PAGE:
People who despise dishwashing chores and long for a dishwasher can take a guilt-free trip to their nearest electrical store. A new study shows that handwashing dishes wastes up to ten times more water and energy than an economy dishwasher.
Edie News Service reports that 75 volunteers from seven European countries were recruited by the German University of Bonn to wash up a typical family load of 140 pots and plates coated with hardened egg, spinach and margarine.
To the surprise of Professor Rainer Stamminger, author of the test study, handwashing was found to use between 20 and 345 litres of water, and 1 to 12 kWh. The average was 88 litres of water and 2.4kWh of energy, compared with a conventional European dishwasher that uses around 15 to 20 litres of water and 1kWh of electricity.
Professor Stamminger also observed a wide range of washing up methods. “Whether it be a housewife or a househusband, a German or a Pole, a Spaniard or a Turk, they all have different ways of doing the washing-up,” he said. German and British test handwashers were more economical than their Spanish and Turkish counterparts, though the Spaniards produced the cleanest dishes. The performance of the Germans, who are supposed to be particularly clean, was no more than mediocre, adds Stamminger.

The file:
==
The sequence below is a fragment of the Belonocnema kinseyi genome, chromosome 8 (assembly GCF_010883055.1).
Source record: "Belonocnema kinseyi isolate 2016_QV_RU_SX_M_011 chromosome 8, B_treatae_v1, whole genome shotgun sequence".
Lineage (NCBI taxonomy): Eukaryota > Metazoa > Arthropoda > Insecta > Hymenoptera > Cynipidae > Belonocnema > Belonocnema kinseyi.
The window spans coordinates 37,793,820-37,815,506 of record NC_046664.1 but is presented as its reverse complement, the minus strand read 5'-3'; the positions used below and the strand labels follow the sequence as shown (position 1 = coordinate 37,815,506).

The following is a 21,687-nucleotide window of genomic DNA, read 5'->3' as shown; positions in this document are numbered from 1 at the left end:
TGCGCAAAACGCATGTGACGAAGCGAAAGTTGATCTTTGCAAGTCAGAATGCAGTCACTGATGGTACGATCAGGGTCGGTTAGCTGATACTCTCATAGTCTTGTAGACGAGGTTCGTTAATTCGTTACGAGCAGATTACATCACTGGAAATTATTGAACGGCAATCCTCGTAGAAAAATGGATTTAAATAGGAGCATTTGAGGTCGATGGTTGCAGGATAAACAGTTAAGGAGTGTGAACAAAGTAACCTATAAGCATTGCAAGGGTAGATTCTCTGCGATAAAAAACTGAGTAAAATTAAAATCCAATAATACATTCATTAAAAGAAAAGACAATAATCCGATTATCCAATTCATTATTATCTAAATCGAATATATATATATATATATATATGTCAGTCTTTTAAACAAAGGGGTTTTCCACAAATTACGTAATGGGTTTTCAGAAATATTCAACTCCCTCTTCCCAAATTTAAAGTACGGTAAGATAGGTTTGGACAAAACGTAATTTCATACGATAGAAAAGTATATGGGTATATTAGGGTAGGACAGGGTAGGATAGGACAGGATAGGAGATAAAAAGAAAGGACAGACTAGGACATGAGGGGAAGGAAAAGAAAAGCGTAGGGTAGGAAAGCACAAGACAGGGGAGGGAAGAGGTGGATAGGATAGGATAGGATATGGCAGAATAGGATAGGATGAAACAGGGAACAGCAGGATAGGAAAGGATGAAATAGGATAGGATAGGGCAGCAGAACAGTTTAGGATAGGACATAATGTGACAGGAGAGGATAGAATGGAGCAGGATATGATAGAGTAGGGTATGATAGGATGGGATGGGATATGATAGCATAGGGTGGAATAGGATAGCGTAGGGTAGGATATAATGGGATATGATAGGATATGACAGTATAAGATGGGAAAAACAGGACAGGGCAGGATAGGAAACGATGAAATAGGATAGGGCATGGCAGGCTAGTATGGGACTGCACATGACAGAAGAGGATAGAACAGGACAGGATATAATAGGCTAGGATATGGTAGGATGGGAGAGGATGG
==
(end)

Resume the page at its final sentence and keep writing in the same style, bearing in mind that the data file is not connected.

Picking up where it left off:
“We were able to characterise three entirely different types of [human] dishwasher,” says Stamminger. The super-dishwasher attaches considerable importance to a good result, while the dishwashing economiser manages with as little water, energy and detergent as possible. The carefree dishwasher doesn’t worry about the amount of water or energy used or the result.
The Professor’s tips for environmentally friendly dishwashing by hand include preventing the food from hardening on the plates, soaking them prior to washing, and using a main hot water bath followed by a cold wash rinse.
|Ano da Publicação:||2003|
|Fonte:||Warmer Bulletin #05-2003: February 16|
|Autor:||Kit Strange (Warmer Bulletin)|
|Email do Autor:||firstname.lastname@example.org|